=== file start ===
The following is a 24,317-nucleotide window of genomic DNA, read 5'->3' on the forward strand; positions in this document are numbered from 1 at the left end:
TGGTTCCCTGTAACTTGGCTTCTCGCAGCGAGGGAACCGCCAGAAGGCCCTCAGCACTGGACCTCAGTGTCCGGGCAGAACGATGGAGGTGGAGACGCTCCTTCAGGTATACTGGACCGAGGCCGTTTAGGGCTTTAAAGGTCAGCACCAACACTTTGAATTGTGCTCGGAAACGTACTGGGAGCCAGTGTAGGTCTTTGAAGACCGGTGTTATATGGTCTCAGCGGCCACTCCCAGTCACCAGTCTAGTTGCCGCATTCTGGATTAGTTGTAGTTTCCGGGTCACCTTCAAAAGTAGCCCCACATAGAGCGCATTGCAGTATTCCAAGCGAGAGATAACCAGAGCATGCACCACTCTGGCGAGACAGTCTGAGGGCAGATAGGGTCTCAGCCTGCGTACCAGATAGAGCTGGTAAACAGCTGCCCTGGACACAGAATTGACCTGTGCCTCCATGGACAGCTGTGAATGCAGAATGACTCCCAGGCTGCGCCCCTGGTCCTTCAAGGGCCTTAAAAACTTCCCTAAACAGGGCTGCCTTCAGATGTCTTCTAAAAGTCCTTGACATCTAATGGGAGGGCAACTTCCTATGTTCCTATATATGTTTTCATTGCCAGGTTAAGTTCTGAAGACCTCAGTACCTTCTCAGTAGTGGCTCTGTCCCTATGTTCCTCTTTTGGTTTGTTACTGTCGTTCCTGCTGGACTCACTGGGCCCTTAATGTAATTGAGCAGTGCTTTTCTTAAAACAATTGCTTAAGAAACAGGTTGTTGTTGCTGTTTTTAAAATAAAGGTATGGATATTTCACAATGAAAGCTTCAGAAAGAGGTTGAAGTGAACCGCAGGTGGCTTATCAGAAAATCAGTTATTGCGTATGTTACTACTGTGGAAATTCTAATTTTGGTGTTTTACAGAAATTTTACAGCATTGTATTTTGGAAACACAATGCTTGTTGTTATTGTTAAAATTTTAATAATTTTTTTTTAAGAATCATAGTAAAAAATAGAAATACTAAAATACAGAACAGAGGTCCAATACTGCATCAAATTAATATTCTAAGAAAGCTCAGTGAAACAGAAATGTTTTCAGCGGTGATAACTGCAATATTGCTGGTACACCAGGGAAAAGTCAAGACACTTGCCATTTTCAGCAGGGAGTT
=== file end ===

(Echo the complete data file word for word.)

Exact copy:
The following is a 24,317-nucleotide window of genomic DNA, read 5'->3' on the forward strand; positions in this document are numbered from 1 at the left end:
TGGTTCCCTGTAACTTGGCTTCTCGCAGCGAGGGAACCGCCAGAAGGCCCTCAGCACTGGACCTCAGTGTCCGGGCAGAACGATGGAGGTGGAGACGCTCCTTCAGGTATACTGGACCGAGGCCGTTTAGGGCTTTAAAGGTCAGCACCAACACTTTGAATTGTGCTCGGAAACGTACTGGGAGCCAGTGTAGGTCTTTGAAGACCGGTGTTATATGGTCTCAGCGGCCACTCCCAGTCACCAGTCTAGTTGCCGCATTCTGGATTAGTTGTAGTTTCCGGGTCACCTTCAAAAGTAGCCCCACATAGAGCGCATTGCAGTATTCCAAGCGAGAGATAACCAGAGCATGCACCACTCTGGCGAGACAGTCTGAGGGCAGATAGGGTCTCAGCCTGCGTACCAGATAGAGCTGGTAAACAGCTGCCCTGGACACAGAATTGACCTGTGCCTCCATGGACAGCTGTGAATGCAGAATGACTCCCAGGCTGCGCCCCTGGTCCTTCAAGGGCCTTAAAAACTTCCCTAAACAGGGCTGCCTTCAGATGTCTTCTAAAAGTCCTTGACATCTAATGGGAGGGCAACTTCCTATGTTCCTATATATGTTTTCATTGCCAGGTTAAGTTCTGAAGACCTCAGTACCTTCTCAGTAGTGGCTCTGTCCCTATGTTCCTCTTTTGGTTTGTTACTGTCGTTCCTGCTGGACTCACTGGGCCCTTAATGTAATTGAGCAGTGCTTTTCTTAAAACAATTGCTTAAGAAACAGGTTGTTGTTGCTGTTTTTAAAATAAAGGTATGGATATTTCACAATGAAAGCTTCAGAAAGAGGTTGAAGTGAACCGCAGGTGGCTTATCAGAAAATCAGTTATTGCGTATGTTACTACTGTGGAAATTCTAATTTTGGTGTTTTACAGAAATTTTACAGCATTGTATTTTGGAAACACAATGCTTGTTGTTATTGTTAAAATTTTAATAATTTTTTTTTAAGAATCATAGTAAAAAATAGAAATACTAAAATACAGAACAGAGGTCCAATACTGCATCAAATTAATATTCTAAGAAAGCTCAGTGAAACAGAAATGTTTTCAGCGGTGATAACTGCAATATTGCTGGTACACCAGGGAAAAGTCAAGACACTTGCCATTTTCAGCAGGGAGTT